Saturday Paint Club

I’ve just spent the last couple of hours having a sneaky paint session on these beauties. I found them on eBay while searching through stuff for the English Civil War. 
The three pieces are resin and cost about £12. It’s not until they arrived that I realised they are good to use with basically every era l game, even the fantasy side of things.
The set is made by Debris of War, see details in picture at end of post.
It was another chance to use the Contrast paints after giving them a couple of layers of dry brushing. I mainly used the Wyldwood for the dark oak barrels, but mixed in other colours to give slight variations of hue, so the barrels didn’t all look the same.
Just finished they provide cover for some quick thinking Union infantry.
Here you can see the before and after on some of the barrels. The metal hoops were painted with the Black Templar colour, very quick to do, as the dry brushing had supplied all the shading.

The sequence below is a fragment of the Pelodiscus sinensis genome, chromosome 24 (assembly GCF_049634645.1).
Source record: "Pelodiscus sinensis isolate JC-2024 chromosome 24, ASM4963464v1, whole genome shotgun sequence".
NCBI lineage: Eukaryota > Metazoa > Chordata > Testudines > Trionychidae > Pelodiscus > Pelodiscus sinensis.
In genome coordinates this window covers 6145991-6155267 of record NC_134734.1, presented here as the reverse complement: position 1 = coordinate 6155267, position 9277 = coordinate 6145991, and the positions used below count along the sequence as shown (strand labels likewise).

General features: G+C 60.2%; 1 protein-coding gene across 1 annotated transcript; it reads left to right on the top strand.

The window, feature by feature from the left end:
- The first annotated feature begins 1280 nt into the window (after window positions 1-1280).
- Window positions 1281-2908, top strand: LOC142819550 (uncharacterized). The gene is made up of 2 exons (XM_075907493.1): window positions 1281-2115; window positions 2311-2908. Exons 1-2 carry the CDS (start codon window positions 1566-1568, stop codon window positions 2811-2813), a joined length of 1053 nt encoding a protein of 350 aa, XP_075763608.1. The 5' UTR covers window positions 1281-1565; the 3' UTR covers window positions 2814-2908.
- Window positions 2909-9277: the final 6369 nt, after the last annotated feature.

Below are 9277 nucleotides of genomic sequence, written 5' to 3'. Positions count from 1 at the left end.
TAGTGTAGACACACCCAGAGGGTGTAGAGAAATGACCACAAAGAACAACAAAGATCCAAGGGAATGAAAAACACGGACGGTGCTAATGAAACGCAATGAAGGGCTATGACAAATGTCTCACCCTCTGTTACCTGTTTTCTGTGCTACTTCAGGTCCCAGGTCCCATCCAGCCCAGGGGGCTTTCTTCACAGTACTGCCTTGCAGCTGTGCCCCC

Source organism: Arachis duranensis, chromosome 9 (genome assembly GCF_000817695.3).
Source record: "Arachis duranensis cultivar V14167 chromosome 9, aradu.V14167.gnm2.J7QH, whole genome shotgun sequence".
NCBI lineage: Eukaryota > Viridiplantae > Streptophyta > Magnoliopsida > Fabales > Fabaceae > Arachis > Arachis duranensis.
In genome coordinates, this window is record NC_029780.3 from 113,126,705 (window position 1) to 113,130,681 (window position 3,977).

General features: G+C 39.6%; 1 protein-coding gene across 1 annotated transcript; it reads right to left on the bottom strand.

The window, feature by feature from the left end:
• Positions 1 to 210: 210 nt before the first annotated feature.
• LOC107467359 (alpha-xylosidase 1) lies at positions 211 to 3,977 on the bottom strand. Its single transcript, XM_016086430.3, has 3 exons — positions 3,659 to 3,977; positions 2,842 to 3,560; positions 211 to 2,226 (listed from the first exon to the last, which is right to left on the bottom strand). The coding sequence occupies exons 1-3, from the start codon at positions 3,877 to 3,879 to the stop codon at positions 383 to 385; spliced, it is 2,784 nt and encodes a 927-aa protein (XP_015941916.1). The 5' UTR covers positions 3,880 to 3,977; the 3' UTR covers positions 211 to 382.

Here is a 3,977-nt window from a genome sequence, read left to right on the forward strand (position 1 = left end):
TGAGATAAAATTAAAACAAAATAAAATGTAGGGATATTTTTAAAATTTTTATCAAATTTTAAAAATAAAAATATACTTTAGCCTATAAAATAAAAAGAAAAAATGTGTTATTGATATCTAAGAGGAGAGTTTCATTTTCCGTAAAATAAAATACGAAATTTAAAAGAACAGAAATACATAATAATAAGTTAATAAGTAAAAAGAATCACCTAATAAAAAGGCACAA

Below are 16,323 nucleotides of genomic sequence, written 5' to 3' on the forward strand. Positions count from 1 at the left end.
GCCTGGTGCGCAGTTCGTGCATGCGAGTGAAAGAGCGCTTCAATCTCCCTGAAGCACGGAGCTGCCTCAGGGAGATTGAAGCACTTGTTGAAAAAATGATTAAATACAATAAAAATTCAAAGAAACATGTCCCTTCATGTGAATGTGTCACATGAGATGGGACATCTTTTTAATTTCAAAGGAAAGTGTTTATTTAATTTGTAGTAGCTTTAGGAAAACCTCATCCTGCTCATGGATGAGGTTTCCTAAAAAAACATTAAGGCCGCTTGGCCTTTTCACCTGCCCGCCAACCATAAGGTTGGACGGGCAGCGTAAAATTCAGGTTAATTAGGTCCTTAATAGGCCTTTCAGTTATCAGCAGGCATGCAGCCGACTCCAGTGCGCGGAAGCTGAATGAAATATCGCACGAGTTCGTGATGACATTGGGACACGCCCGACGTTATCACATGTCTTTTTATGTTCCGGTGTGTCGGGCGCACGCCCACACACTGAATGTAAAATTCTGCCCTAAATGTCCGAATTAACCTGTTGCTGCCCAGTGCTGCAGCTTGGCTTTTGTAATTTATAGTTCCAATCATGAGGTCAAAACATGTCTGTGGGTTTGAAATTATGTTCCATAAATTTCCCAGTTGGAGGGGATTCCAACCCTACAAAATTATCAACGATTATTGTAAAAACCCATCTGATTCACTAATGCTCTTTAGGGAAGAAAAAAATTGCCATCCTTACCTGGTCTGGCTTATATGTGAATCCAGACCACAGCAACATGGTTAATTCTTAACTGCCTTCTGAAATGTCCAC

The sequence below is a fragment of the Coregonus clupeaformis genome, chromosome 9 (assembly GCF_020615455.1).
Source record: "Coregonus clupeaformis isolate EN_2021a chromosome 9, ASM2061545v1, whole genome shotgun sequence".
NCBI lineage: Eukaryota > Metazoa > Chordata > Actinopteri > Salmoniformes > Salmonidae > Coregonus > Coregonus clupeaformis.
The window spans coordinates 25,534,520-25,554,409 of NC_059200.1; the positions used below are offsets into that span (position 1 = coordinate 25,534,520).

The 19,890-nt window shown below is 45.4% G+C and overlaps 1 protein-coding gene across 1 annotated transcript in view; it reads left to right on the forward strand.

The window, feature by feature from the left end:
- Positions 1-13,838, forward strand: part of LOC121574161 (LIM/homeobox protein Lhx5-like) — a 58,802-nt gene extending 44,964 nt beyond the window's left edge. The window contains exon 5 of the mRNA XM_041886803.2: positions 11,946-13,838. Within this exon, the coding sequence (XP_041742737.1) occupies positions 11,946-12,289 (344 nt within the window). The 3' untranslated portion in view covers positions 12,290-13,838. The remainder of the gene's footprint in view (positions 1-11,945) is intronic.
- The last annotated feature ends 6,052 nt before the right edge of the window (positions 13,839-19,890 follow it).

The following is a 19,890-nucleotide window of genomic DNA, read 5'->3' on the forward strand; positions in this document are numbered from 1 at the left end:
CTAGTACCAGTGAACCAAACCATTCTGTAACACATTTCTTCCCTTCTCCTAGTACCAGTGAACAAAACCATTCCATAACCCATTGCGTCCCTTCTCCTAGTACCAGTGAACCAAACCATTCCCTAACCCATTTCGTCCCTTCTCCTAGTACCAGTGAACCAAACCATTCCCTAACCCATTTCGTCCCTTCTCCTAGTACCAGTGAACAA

Some tell tell stripes on the sacks say to me that this set may have been intended for Anglo-Zulu battles. 
What I was looking for was a simple barricade that could be put across a street of an ECW village and these barrels and boxes fitted what I imaged. I might add a few tree trucks when I come to flock the base. They also make for a great powder store for an army and could be used as an objective marker too. Those poor Royalists can not afford to lose any powder that much is certain.
The men of Lake Town use what they have at hand to make a barricade against the approaching Warg riders.
A Roundhead patrols the powder store with his wheel lock pistol, no match locks here!
Esgaroth braces for the on coming storm.
There’s a very bad smell of fish around here!

I really should of washed them in warm soapy water first but I was too keen to get painting. The pieces were sprayed black and then dry brushed with a light brown. Contrast paints did the heavy lifting after that.

Fresh out of the cardboard box and straight onto the painting table. I love these little projects that just take a few hours and involve a big brush for speed.